Nintendo shot itself in the foot by making the N64 cartridge based. The big clincher for Sony came on January 12, 1996 when Square made the big announcement that they were making Final Fantasy VII for PS1. Up until then the Saturn was actually selling better in Japan than the PS1, and most people were operating under the assumption that the two big RPG series were going to be on N64. Nintendo's stock on the Nikkei took a huge swan dive that day. But Nintendo damn near caught up with the PS1 at the beginning... until the day FF7 was released in Japan. Virtual Boy didn't help Nintendo's situation either. Good thing Pocket Monsters suddenly took off for them.
With Sega, I'd almost argue that the Genesis/MD's success in the West was an aberration. The MD came in third in Japan behind the SNES and PC-Engine. Even in the West they dampened their success with the way the CD and 32X were handled. The Saturn's design was picked over the objections of Tom Kalinske and Sega of America. The brass in Japan didn't want to hear it.
Nintendo went on to shoot itself in the foot with GameCube's tiny disks too. :P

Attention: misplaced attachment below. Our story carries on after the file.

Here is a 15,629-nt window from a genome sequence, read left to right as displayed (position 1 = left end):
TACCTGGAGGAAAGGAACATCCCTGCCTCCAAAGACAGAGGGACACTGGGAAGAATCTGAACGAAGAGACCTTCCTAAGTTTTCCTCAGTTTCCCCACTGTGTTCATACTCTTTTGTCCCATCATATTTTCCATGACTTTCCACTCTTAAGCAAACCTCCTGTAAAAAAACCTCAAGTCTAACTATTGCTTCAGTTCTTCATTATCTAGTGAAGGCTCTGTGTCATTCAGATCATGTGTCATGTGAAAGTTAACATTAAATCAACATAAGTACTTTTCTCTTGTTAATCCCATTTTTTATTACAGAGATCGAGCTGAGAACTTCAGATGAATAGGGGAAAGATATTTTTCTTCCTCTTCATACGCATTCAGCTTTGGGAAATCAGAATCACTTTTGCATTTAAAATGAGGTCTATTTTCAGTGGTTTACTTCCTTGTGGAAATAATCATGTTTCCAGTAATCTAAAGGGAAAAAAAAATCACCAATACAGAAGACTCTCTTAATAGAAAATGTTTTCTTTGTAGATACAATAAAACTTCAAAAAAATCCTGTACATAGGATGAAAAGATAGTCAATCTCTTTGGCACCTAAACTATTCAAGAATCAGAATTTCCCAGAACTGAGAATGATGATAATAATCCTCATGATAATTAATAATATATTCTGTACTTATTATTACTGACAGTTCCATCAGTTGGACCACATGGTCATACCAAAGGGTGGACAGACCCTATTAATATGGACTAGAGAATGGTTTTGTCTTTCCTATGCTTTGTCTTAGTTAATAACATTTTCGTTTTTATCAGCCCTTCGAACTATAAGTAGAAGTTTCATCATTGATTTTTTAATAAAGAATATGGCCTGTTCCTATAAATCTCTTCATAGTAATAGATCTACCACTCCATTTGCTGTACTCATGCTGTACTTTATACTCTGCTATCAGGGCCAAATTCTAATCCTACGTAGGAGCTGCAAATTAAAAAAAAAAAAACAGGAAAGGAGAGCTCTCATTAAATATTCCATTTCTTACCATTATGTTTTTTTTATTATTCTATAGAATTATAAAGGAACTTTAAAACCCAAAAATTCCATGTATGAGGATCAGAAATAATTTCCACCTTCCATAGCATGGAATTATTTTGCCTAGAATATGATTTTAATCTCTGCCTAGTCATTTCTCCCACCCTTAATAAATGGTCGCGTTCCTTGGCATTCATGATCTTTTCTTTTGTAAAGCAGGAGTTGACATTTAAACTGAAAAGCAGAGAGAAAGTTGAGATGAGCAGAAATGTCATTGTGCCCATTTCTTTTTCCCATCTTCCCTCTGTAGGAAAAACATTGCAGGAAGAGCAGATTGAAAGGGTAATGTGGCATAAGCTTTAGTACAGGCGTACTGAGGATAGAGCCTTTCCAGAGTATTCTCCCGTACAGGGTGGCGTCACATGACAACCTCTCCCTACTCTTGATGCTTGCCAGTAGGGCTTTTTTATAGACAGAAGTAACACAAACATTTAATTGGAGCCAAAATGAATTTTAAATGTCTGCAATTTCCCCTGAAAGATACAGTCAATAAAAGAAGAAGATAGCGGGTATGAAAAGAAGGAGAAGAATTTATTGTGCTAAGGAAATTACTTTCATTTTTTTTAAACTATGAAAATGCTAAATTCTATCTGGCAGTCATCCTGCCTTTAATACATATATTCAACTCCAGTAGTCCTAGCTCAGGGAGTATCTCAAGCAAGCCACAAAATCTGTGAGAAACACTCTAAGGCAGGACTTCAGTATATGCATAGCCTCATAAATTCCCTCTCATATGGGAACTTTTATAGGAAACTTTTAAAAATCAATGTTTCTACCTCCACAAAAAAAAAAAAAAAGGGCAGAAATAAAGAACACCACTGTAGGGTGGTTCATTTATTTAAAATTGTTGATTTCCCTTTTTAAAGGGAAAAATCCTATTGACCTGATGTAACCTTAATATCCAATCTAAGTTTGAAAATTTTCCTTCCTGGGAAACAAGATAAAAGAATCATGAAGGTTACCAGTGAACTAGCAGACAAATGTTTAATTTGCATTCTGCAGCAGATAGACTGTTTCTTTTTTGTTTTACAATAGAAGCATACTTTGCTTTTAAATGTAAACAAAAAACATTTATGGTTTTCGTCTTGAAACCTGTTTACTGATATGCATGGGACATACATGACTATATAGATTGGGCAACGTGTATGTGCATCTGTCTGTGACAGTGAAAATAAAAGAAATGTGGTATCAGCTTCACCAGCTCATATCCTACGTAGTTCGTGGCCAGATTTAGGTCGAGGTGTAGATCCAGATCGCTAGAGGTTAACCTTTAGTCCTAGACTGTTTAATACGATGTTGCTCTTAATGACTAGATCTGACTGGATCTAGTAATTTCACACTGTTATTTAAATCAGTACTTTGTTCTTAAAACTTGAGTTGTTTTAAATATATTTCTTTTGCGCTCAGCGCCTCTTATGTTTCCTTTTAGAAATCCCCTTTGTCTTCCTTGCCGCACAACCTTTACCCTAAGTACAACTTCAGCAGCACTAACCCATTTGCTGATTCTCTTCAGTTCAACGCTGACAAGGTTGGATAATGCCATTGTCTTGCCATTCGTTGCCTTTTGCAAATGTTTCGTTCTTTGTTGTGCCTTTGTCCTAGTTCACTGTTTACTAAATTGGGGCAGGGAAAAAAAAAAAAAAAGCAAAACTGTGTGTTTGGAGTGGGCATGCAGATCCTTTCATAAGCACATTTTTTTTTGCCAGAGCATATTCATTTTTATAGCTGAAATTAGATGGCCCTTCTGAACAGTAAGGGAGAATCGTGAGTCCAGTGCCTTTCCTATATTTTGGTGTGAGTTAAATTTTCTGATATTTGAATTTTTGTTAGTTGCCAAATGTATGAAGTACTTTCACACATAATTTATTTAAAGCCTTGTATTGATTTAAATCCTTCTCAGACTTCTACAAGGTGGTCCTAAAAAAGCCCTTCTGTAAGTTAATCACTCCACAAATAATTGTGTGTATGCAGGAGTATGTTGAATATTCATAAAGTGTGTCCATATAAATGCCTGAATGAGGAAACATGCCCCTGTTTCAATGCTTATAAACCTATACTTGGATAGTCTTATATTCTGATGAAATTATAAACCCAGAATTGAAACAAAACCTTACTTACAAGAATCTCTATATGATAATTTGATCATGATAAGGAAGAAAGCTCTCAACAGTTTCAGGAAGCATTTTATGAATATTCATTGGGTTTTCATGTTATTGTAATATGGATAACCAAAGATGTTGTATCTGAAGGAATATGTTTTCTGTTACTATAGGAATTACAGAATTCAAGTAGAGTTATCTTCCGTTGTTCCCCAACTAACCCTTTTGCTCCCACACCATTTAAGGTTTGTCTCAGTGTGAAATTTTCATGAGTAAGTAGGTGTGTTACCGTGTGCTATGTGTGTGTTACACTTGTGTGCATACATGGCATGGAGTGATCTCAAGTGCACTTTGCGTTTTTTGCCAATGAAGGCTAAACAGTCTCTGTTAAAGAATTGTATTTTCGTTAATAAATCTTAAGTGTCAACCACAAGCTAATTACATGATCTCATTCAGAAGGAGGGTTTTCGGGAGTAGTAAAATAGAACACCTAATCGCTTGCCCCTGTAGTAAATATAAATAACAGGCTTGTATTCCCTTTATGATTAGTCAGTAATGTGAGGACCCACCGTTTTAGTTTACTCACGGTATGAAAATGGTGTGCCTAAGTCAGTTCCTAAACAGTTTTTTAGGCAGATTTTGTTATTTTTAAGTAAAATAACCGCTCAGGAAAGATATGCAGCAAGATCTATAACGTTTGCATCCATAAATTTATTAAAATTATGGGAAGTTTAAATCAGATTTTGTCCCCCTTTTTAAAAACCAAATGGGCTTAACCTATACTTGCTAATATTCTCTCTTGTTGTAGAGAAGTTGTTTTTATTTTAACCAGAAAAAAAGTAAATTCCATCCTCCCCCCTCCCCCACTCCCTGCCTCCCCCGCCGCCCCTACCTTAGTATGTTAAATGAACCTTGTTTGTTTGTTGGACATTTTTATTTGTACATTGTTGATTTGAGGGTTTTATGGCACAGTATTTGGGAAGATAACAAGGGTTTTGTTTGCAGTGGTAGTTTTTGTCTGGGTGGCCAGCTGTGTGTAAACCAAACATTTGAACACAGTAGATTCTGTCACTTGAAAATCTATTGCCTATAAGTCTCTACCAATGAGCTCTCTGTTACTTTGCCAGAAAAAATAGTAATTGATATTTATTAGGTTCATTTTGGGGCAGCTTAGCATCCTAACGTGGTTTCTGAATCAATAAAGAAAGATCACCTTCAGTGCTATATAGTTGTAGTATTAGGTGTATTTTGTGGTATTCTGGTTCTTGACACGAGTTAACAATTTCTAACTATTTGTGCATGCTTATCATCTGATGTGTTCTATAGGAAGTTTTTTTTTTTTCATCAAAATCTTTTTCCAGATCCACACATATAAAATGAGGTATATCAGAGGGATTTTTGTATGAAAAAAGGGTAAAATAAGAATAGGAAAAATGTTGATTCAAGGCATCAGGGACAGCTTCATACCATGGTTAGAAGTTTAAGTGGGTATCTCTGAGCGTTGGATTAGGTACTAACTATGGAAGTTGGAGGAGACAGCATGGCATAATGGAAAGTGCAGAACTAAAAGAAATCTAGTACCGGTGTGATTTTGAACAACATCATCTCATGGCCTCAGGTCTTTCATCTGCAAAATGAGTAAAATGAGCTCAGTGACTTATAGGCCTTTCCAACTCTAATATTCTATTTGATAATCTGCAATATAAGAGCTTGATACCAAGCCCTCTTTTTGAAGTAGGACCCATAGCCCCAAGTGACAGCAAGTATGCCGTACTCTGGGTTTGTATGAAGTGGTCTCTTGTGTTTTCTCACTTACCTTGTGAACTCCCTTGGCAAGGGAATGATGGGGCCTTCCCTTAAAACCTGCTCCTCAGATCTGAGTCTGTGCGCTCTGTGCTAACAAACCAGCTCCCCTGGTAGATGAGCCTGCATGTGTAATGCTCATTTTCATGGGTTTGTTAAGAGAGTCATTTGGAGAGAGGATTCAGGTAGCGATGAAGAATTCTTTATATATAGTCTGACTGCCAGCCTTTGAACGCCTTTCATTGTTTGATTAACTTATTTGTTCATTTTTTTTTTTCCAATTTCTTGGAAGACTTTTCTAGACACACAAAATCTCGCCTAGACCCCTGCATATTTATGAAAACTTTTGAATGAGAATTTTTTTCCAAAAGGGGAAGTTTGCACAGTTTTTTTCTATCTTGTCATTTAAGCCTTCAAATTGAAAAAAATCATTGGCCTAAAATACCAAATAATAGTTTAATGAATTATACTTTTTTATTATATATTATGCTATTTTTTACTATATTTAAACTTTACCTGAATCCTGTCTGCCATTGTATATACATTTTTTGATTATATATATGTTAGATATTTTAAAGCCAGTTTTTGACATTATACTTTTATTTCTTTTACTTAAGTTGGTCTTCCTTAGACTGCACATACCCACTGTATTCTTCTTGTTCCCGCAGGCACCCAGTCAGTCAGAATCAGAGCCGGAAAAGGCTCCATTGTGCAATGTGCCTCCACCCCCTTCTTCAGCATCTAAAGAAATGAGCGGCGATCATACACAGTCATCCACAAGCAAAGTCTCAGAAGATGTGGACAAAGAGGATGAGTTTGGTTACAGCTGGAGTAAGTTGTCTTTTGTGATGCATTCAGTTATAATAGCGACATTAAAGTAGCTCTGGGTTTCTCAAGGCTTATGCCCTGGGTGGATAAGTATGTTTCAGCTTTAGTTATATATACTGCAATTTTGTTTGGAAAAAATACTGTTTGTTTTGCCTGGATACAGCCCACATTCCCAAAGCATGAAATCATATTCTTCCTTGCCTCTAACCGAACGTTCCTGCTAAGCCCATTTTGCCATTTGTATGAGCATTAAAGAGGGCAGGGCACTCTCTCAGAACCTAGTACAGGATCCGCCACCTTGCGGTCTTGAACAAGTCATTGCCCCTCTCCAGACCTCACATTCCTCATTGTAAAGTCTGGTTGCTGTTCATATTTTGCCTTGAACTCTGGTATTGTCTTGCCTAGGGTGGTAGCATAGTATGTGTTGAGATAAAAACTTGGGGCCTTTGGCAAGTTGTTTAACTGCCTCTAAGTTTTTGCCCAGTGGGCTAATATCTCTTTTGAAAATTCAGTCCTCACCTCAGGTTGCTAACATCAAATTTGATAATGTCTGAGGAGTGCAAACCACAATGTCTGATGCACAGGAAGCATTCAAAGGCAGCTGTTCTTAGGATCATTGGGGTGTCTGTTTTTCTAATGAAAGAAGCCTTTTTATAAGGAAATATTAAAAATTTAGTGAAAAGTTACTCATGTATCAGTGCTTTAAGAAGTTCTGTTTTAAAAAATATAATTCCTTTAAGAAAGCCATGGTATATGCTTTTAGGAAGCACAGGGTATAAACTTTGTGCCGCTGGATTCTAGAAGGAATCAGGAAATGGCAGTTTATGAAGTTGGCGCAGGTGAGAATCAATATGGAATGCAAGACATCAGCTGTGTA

Saturn was doing well in Japan, but E3 1995 screwed them in the west. They surprised announced the Saturn, before any retailers had time to make shelf room for it. Saturn launched in the States on May 11th, the very first day of E3 95. None of the big retailers were given any notice about this at all. They were completely in the dark. Many retailers were so pissed that they simply didn't carry the Saturn, or had a tiny little spot for it.
It's been a long, long time. I was just a kid back then, and news came out slowly. Gaming news was still mostly magazine format. But yeah, you're right FFVII was the turning point. At least when it was Nintendo vs Sony. "$299", along with a surprise May 11th launch doomed Saturn in the west though. It also doomed the Dreamcast, because even though Dreamcast was an awesome system, many people saw the 32X, Sega CD, and Saturn as three separate failed systems. So they were skiddish about buying a Dreamcast.
Had Sega launched in winter 95, with a good Football, Racing and Basketball game they would have been fine. Eventually Sega wised up, and got the 2K games on Dreamcast, but they needed their own exclusive sports franchises on the Saturn.
Yeah the American leaders of Sega were the real power behind the Genesis. They were the ones that demanded to pack in Sonic with the Genesis. They were the ones that courted all those epic sports franchises. Some of which are still a blast to play today, like Joe Montana. The actual leadership in Japan screwed up a lot of what they touched. There's a really good article on the rise and fall of Sega somewhere on IGN. It's all the way from back when IGN was a good website with good articles and good writers.
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